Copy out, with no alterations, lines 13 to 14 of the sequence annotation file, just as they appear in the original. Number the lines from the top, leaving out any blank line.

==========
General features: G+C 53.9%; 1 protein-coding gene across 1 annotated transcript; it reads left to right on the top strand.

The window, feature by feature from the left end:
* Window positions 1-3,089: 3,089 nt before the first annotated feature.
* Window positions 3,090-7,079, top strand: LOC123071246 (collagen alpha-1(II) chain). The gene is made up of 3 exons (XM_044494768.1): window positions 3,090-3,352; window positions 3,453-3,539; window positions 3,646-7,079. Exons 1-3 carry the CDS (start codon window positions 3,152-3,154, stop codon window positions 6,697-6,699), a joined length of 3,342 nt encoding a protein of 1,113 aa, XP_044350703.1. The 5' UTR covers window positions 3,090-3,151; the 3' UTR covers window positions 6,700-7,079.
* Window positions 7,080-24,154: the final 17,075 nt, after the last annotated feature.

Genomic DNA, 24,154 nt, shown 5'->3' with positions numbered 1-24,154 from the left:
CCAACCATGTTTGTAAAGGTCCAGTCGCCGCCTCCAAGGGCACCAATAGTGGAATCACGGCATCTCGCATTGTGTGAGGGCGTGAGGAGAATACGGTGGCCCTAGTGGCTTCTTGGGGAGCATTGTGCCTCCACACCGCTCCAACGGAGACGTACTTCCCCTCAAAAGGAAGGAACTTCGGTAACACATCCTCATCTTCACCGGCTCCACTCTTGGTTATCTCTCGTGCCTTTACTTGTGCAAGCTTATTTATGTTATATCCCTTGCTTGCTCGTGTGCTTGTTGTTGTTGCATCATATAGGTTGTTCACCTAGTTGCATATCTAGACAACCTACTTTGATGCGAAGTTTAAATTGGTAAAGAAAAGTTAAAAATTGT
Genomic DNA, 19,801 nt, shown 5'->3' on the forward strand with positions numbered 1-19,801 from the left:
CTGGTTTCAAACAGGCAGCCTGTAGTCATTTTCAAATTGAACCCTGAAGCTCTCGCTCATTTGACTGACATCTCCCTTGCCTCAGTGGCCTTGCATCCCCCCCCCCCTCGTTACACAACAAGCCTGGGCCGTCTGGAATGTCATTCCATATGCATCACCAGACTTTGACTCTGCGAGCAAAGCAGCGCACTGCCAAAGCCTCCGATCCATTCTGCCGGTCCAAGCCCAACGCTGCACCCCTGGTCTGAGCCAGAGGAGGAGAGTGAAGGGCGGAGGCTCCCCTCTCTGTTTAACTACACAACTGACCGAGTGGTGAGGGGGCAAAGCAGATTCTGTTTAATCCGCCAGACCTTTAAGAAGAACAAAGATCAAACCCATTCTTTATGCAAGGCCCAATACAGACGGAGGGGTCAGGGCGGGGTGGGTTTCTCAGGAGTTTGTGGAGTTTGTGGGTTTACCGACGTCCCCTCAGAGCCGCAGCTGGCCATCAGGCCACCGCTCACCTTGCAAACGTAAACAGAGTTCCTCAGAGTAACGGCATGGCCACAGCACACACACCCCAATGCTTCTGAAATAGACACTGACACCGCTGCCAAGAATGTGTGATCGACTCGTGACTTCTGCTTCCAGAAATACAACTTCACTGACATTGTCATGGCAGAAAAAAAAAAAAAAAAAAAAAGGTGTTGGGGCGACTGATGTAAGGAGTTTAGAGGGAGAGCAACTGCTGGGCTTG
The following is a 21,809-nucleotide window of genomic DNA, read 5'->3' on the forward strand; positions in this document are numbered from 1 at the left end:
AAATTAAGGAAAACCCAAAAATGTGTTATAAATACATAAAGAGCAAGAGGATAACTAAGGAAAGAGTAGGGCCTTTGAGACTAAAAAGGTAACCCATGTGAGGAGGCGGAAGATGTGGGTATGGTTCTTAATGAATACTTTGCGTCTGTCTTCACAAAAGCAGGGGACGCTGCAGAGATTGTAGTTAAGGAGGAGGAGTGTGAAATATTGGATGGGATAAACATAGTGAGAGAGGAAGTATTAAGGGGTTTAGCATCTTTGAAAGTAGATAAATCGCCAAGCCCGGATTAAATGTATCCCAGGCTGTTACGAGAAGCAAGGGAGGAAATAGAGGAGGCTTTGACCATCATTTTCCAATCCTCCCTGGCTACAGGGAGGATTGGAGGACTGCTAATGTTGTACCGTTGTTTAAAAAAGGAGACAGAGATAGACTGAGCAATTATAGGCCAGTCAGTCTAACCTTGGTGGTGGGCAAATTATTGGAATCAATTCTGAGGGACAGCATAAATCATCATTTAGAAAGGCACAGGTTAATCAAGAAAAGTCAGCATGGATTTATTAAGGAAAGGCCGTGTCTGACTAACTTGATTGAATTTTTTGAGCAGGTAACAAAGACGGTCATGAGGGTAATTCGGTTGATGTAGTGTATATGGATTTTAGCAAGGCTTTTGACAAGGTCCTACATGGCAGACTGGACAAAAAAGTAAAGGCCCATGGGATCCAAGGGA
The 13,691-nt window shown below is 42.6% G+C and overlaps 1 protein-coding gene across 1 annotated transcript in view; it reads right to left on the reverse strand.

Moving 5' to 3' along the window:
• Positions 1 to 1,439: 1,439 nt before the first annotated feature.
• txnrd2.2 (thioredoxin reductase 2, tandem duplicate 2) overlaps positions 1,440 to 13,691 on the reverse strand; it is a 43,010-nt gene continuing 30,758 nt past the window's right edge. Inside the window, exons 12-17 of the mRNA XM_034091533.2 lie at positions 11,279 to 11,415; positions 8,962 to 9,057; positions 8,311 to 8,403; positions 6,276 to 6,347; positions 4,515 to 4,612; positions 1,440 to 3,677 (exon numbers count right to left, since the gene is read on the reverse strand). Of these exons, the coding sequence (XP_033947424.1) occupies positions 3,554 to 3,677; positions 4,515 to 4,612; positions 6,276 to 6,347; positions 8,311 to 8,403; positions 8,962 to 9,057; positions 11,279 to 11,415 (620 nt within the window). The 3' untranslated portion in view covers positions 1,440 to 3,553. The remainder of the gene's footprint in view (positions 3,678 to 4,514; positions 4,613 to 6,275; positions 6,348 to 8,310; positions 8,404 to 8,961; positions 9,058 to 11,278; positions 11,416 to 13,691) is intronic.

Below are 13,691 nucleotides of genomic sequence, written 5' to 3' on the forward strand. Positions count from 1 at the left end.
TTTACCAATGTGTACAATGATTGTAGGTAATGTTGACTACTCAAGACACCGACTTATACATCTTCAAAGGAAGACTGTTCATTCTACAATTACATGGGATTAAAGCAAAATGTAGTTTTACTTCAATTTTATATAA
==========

Moving 5' to 3' along the window:
• Positions 1 to 1,439: 1,439 nt before the first annotated feature.